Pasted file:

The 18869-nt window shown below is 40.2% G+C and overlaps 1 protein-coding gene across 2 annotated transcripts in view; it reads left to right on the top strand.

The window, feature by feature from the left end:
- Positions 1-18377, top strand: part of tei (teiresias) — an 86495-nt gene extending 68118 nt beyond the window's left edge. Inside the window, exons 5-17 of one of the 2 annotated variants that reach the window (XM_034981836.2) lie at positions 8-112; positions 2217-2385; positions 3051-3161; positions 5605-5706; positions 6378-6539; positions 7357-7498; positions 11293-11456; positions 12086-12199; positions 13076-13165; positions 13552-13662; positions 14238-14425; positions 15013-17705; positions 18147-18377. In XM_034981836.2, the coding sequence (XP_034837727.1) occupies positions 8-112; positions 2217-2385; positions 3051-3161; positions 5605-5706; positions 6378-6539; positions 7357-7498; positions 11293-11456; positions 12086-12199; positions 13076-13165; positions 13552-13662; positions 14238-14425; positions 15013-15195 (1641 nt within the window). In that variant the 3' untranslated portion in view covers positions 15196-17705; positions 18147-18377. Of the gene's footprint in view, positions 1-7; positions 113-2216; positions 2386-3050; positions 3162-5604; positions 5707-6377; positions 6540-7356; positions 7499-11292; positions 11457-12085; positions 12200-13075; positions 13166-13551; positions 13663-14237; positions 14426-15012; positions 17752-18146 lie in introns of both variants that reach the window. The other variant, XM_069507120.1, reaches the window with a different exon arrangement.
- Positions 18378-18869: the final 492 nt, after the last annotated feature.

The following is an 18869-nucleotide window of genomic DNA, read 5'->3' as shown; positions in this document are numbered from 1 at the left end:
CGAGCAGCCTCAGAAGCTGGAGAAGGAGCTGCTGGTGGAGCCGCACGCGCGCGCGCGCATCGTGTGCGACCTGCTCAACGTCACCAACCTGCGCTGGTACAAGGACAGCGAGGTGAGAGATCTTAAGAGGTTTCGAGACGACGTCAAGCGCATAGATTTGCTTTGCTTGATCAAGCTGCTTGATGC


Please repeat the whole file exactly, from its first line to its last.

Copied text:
The 18869-nt window shown below is 40.2% G+C and overlaps 1 protein-coding gene across 2 annotated transcripts in view; it reads left to right on the top strand.

The window, feature by feature from the left end:
- Positions 1-18377, top strand: part of tei (teiresias) — an 86495-nt gene extending 68118 nt beyond the window's left edge. Inside the window, exons 5-17 of one of the 2 annotated variants that reach the window (XM_034981836.2) lie at positions 8-112; positions 2217-2385; positions 3051-3161; positions 5605-5706; positions 6378-6539; positions 7357-7498; positions 11293-11456; positions 12086-12199; positions 13076-13165; positions 13552-13662; positions 14238-14425; positions 15013-17705; positions 18147-18377. In XM_034981836.2, the coding sequence (XP_034837727.1) occupies positions 8-112; positions 2217-2385; positions 3051-3161; positions 5605-5706; positions 6378-6539; positions 7357-7498; positions 11293-11456; positions 12086-12199; positions 13076-13165; positions 13552-13662; positions 14238-14425; positions 15013-15195 (1641 nt within the window). In that variant the 3' untranslated portion in view covers positions 15196-17705; positions 18147-18377. Of the gene's footprint in view, positions 1-7; positions 113-2216; positions 2386-3050; positions 3162-5604; positions 5707-6377; positions 6540-7356; positions 7499-11292; positions 11457-12085; positions 12200-13075; positions 13166-13551; positions 13663-14237; positions 14426-15012; positions 17752-18146 lie in introns of both variants that reach the window. The other variant, XM_069507120.1, reaches the window with a different exon arrangement.
- Positions 18378-18869: the final 492 nt, after the last annotated feature.

The following is an 18869-nucleotide window of genomic DNA, read 5'->3' as shown; positions in this document are numbered from 1 at the left end:
CGAGCAGCCTCAGAAGCTGGAGAAGGAGCTGCTGGTGGAGCCGCACGCGCGCGCGCGCATCGTGTGCGACCTGCTCAACGTCACCAACCTGCGCTGGTACAAGGACAGCGAGGTGAGAGATCTTAAGAGGTTTCGAGACGACGTCAAGCGCATAGATTTGCTTTGCTTGATCAAGCTGCTTGATGC